Kieran Gilbert:  But they won’t will they? They’re not going to do that.

Simon Birmingham:                 Well look it’s a tragedy …

Kieran Gilbert:  You can say that as much as you like, they’re not going to change.

Simon Birmingham:     It’s a tragedy if Bill Shorten wants to play politics with school children’s future, with needs-based funding for schools in Australia, rather than actually get on board with this reform. But if he does play politics with it we’ll keep talking constructively with the crossbench.

Kieran Gilbert:  Now on some other issues. The Finkel energy report Josh Frydenberg to address your colleagues today. Are you confident that you can secure enough support within your own party room to then engage constructively with the Opposition? Because right now the likes of Tony Abbott already calling this a tax on coal. 

Simon Birmingham:     Well I think there is a broad understanding, including around the Coalition, there’s a trilemma to be solved here and the trilemma is how it is we deliver affordability, reliability, and meet our emissions reduction targets when it comes to dealing with the energy market and our focus as a government has to be across those issues. As a South Australian, I know more than perhaps most about the perils of a lack of reliability in the energy system, and we have to get that back …

Kieran Gilbert:  [Talks over] But Mr Abbott says the Finkel Report is a magic pudding, is the way he described it.

Simon Birmingham:     Well I’d urge everybody to actually sit down, look at the contents of Alan Finkel’s report, see that of course he has a number of different aspects to it in terms of providing enhanced reliability by making sure there are clear mandatory notice periods for the closure of any major emissions- of any major generation facilities that we actually have in place. A clear framework, that is neutral to any generation source.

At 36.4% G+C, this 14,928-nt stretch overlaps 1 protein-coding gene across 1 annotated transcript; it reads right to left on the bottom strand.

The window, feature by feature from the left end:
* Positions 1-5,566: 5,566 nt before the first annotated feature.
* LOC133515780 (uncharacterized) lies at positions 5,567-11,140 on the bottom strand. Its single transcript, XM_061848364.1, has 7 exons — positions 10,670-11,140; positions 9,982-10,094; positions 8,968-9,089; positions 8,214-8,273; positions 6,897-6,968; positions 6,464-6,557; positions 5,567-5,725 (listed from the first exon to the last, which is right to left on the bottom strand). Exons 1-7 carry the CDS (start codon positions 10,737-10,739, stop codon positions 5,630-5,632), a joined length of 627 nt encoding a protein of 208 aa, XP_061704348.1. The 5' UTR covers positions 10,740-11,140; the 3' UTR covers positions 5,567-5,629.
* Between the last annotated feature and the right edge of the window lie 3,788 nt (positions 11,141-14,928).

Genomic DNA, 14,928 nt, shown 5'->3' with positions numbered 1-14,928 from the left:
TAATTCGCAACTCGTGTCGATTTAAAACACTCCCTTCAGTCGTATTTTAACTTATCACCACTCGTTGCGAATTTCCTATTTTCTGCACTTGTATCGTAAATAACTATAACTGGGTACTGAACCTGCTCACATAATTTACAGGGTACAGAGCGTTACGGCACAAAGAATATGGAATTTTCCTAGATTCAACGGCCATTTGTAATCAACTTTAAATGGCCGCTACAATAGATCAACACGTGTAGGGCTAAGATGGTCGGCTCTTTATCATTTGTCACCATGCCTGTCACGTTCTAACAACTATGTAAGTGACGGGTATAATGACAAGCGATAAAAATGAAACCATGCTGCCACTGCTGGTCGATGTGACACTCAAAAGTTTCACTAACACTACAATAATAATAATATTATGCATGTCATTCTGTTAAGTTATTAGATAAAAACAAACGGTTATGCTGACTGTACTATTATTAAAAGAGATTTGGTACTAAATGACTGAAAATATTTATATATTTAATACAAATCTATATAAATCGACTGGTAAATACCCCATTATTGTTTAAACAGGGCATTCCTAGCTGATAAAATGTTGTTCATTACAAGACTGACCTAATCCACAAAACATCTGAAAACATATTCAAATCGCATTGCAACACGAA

Kieran Gilbert:  But do you think that Tony Abbott and others like Eric Abetz are willing to be open minded on this?

Simon Birmingham:     Look I am confident that the Coalition party room will look at the evidence and look at the best policy options for the future to achieve reliability, to guarantee affordability for Australian energy users, and to ultimately meet Australia’s emissions reductions targets. We are a government who, when it comes to emissions reductions, put in place measures without the need for a carbon tax or a carbon price – that will meet and exceed the 2020 targets for Australia’s emissions reduction commitments. We are now going …

Kieran Gilbert:  [Talks over] A lot of your colleagues don’t care about that. A lot of your colleagues don’t care about that. They want whole …

Simon Birmingham:     [Talks over] Kieran, I think my colleagues are very proud of the fact that …

Kieran Gilbert:  Some are.

Simon Birmingham:     … as a government, we have managed to meet those 2020 emissions reduction targets and we will exceed them. 

Kieran Gilbert: But some are, but without a carbon tax we are [indistinct] measures …

[Cross talk]

Kieran Gilbert:  The point is, as you know, a lot of them- a lot of them are saying they want coal protected over the emissions target. You know, it’s a secondary or even third tier problem. They’re worried about coal being protected and cheap prices.

Simon Birmingham:     People want to make sure that we don’t have unnecessary taxes, charges, levelled on coal or in the energy system generally. And of course what we’re looking at here is a model that doesn’t apply any price or tax on coal, but it does incentivise the types of low-emissions technologies, whatever they may be from whatever generation sources, that can help to guarantee greater reliability and affordability in Australia as well as meeting those emissions reductions targets.

Kieran Gilbert:  Minister, appreciate your time. Thanks.

Simon Birmingham:     Thanks Kieran.